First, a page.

Entrepreneurs Gather in Guatemala, Sow Seeds of Disruption
Innovate Summit Attracts 300 Central Americans for "New Business Culture"
More than 300 young entrepreneurs gathered in Guatemala City this weekend to challenge the status quo and alcanzar sueños (reach their dreams). Aptly named the Innovate Summit, they conspired to brainstorm and share alternatives in marketing, finance, and management strategies.
The Innovate Summit, which featured 30 speakers, is an initiative that aims to promote creative destruction, entrepreneurship, and productivity, with the goal of boosting Central American economies. The creator and director of the initiative, Diego de León, explains that they are “creating a new business culture so that people can achieve their medium and long-term dreams.”
This project serves as a stepping stone for emerging entrepreneurs’ projects, particularly those that will change the dynamics and open up new market opportunities. According to Asdrúbal Vargas, a Costa Rican entrepreneur and one of the speakers, the summit “is a bridge to connect soft skills and techniques that many times entrepreneurs in Central America do not have the chance to learn.”
The chief organizer and sponsor of the summit, held at the Cayalá Convention Center, was the Friederich Naumann Foundation for Freedom of Germany. They have activities in more than 60 countries and are very active throughout Latin America, hosting many events and sponsoring the publication of books.
The summit included a contest for entrepreneurs between 20 and 30 years old, in which they pitched their business ideas and explained how they offered innovation. One contestant was Guatemalan Suzelly Cabrera, with her Developing Talents project, which offers support for children that struggle with conventional education. She provides tools through games and art and focuses on developing fitting skills so each individual can be productive and integrate into society.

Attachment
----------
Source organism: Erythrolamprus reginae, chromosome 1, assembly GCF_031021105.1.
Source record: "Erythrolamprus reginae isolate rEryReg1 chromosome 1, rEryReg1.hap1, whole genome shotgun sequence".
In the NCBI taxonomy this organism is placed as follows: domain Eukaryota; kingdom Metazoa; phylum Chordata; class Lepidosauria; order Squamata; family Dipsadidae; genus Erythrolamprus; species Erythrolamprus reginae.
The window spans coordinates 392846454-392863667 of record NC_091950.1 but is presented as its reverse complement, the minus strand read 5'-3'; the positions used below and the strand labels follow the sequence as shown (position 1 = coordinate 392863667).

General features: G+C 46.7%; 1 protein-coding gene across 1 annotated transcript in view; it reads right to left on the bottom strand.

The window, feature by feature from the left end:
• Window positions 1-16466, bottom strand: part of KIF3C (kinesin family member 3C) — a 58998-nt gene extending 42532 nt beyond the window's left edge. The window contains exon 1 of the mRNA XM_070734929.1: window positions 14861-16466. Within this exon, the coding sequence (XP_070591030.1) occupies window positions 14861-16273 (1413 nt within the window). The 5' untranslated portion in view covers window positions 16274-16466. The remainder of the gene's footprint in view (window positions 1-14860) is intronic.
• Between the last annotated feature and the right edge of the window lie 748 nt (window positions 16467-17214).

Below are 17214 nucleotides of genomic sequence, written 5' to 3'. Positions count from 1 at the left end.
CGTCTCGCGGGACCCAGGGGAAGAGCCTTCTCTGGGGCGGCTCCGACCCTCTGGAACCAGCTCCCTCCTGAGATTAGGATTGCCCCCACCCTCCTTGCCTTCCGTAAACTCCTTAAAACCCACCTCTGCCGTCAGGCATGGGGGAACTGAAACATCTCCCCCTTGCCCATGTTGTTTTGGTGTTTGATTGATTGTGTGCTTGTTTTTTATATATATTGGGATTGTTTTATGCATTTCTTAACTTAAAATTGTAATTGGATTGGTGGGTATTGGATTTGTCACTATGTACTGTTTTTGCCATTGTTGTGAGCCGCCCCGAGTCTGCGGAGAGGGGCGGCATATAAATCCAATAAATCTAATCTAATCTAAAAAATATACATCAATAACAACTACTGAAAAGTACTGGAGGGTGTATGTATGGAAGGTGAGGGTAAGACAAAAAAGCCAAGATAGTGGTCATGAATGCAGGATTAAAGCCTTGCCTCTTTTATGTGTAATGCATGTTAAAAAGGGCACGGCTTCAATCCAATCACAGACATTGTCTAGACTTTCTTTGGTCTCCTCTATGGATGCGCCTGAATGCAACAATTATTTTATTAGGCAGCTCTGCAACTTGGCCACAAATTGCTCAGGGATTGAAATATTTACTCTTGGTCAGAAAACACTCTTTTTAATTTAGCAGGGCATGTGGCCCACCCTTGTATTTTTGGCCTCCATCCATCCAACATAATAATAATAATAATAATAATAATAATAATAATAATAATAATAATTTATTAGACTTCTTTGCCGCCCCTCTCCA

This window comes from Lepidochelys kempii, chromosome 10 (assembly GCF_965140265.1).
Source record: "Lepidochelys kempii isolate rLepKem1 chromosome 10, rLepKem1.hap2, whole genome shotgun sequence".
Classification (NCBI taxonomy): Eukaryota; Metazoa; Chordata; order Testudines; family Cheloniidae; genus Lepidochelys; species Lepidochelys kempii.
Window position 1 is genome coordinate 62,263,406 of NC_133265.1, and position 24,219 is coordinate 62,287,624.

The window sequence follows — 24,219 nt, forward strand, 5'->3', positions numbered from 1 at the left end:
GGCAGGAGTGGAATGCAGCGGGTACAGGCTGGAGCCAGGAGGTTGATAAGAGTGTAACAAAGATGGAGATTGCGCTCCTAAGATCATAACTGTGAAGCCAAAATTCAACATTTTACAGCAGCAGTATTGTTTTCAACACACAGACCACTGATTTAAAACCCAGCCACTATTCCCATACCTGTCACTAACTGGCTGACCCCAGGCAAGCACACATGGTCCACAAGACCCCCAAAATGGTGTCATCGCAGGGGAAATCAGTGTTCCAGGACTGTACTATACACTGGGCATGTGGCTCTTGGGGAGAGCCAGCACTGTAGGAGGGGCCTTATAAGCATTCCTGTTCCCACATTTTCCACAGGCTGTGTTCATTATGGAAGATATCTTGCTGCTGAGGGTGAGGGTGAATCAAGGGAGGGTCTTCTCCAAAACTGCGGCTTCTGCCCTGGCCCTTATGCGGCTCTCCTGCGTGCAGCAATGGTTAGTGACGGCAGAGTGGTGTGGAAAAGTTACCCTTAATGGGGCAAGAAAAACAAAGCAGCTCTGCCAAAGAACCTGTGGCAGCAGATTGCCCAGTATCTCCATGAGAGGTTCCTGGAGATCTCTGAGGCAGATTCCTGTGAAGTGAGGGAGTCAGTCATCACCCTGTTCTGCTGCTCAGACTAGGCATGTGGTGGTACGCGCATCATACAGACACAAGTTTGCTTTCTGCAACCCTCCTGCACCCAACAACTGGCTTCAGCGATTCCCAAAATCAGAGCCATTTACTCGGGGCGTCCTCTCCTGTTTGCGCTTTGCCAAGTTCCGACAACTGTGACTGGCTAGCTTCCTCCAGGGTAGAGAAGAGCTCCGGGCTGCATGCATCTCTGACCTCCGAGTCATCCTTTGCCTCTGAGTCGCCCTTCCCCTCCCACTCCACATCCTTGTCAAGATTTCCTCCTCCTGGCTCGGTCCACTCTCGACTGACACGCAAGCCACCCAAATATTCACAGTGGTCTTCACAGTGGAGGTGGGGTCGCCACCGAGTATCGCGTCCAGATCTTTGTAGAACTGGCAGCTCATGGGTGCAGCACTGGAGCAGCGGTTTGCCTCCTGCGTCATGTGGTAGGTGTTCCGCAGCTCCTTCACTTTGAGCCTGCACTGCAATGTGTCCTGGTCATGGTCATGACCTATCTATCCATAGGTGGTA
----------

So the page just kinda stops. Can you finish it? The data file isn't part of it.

This year’s winner, also a Guatemalan, created a software program for schools to facilitate security. Schoolbuzz, created by Luis Fernando Sierra, offers alerts for parents to track their children’s transport, and it informs them when they are nearing their stops to be picked up.
Marissa Krienert, a speaker who traveled from Panama, says the new generation of entrepreneurs in attendance are inclined to take more risks than their predecessors. They “are passionate about innovation, while the older entrepreneurs have the experience but do not have the creativity to innovate,” and she wants them to mentor the rising generation in leadership of projects.
In the case of Guatemala, there are more than 2.4 million entrepreneurs, in a population of approximately 17 million residents. The country has achieved high rankings for entrepreneurial habits, in spite of a difficult legal environment and economic conditions.
These entrepreneurs tend to be self-employed, with the vast majority having fewer than five workers, and 77 percent are dedicated to food consumption. Most operate their small businesses out of economic necessity on the side of other jobs.
Fergus Hodgson contributed to this article.